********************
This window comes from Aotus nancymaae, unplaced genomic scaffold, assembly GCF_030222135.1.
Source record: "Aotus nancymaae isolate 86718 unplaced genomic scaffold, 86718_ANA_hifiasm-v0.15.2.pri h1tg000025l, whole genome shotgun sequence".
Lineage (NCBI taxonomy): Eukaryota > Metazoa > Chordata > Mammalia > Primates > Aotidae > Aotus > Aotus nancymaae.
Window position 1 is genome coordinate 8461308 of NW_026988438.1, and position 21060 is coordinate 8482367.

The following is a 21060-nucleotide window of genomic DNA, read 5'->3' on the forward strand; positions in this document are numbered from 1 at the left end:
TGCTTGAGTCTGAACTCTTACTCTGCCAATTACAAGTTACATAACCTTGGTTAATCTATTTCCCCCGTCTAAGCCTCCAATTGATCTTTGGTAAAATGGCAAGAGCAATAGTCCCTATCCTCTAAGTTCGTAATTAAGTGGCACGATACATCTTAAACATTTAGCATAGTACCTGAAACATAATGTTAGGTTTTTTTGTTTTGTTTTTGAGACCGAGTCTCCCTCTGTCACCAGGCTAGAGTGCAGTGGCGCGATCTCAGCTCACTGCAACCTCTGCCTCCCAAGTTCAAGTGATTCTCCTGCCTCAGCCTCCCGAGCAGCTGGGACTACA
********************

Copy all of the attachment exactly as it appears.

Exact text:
This window comes from Aotus nancymaae, unplaced genomic scaffold, assembly GCF_030222135.1.
Source record: "Aotus nancymaae isolate 86718 unplaced genomic scaffold, 86718_ANA_hifiasm-v0.15.2.pri h1tg000025l, whole genome shotgun sequence".
Lineage (NCBI taxonomy): Eukaryota > Metazoa > Chordata > Mammalia > Primates > Aotidae > Aotus > Aotus nancymaae.
Window position 1 is genome coordinate 8461308 of NW_026988438.1, and position 21060 is coordinate 8482367.

The following is a 21060-nucleotide window of genomic DNA, read 5'->3' on the forward strand; positions in this document are numbered from 1 at the left end:
TGCTTGAGTCTGAACTCTTACTCTGCCAATTACAAGTTACATAACCTTGGTTAATCTATTTCCCCCGTCTAAGCCTCCAATTGATCTTTGGTAAAATGGCAAGAGCAATAGTCCCTATCCTCTAAGTTCGTAATTAAGTGGCACGATACATCTTAAACATTTAGCATAGTACCTGAAACATAATGTTAGGTTTTTTTGTTTTGTTTTTGAGACCGAGTCTCCCTCTGTCACCAGGCTAGAGTGCAGTGGCGCGATCTCAGCTCACTGCAACCTCTGCCTCCCAAGTTCAAGTGATTCTCCTGCCTCAGCCTCCCGAGCAGCTGGGACTACA